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Moritz Schramm
Moritz Schramm

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An introduction to Vue.js - Chapter 5 - Conditional Rendering

Series overview

Chapter 1
Chapter 2
Chapter 3
Chapter 4
Chapter 5

Foreword

I was away for some time and did not manage to write an article for you guys. But today we are continuing with our Vue.js series. Lets talk about conditional rendering in Vue and lets try to adapt our list so that we can use the list as a ordered and unordered list.

I will always upload the code to this github repository.

Conditions

We all know how we can do a conditional execution in JavaScript. Usally you have something like that:

if (a === b) {
    // Execute some code if it is true
} else {
    // Execute some code if it is false
}
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Even though some times you need something like that:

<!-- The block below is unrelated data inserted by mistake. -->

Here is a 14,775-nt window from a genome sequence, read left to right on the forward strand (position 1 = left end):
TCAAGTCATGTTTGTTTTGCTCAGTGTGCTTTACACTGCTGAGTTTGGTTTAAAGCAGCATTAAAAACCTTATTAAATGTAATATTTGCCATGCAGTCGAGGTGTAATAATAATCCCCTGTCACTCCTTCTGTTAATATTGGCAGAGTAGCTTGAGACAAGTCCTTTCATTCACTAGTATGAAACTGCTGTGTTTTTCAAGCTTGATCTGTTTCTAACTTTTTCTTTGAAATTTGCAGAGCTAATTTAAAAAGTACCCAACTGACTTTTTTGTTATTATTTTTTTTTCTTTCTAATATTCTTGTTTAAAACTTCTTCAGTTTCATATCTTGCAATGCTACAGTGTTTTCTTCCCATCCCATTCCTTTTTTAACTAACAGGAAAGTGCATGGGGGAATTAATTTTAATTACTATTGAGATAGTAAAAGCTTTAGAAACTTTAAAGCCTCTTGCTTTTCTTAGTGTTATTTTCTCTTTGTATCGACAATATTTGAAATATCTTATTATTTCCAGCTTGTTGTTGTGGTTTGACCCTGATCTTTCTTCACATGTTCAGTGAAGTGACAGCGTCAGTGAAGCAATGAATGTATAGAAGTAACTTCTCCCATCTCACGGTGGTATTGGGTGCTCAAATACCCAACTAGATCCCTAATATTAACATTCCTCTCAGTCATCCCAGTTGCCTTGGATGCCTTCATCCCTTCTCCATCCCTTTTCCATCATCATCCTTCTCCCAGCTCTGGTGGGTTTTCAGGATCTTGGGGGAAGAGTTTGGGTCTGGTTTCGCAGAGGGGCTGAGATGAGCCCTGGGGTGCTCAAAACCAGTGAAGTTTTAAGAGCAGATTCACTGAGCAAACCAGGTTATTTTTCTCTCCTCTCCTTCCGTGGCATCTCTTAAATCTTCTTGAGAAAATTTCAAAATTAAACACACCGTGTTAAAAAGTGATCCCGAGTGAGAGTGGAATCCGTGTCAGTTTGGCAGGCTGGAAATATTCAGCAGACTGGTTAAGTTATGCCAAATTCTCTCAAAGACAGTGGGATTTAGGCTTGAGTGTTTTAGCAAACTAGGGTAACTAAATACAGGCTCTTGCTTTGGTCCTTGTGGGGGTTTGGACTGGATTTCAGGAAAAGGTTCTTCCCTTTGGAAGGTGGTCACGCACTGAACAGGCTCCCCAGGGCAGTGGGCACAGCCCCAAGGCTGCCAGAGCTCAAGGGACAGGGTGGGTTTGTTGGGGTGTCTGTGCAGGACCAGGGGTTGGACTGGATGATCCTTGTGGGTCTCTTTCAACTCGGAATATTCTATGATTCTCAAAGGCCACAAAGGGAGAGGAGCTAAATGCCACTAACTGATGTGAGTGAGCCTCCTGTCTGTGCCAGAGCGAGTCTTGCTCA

if (a === b) {
    // Execute some code if the first condition is true
} else if (b === c) {
    // Execute some code if then second condition is true
} else {
    // Execute some code if both conditions are false
}
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Now sometimes you want to render certain things only if a certain condition is true or even not. For that luckily Vue offers more directives called v-if, v-else and v-else-if.

v-if

The v-if is the most simple one. You can just add this to your corresponding DOM node that you only want to render under a certain circumstance. For example we want the possibility to differ between an ordered and unordered list. Of course we could simply duplicate our already existing list but we could also just change the rendered tag based on a boolean expression.

First I added an additional property to our list component:

import template from './list.html';

export default {
    name: 'vg-list',
    template,
    props: {
        items: {
            type: Array,
            required: true
        },
        ordered: {
            type: Boolean,
            required: false,
            default: false
        }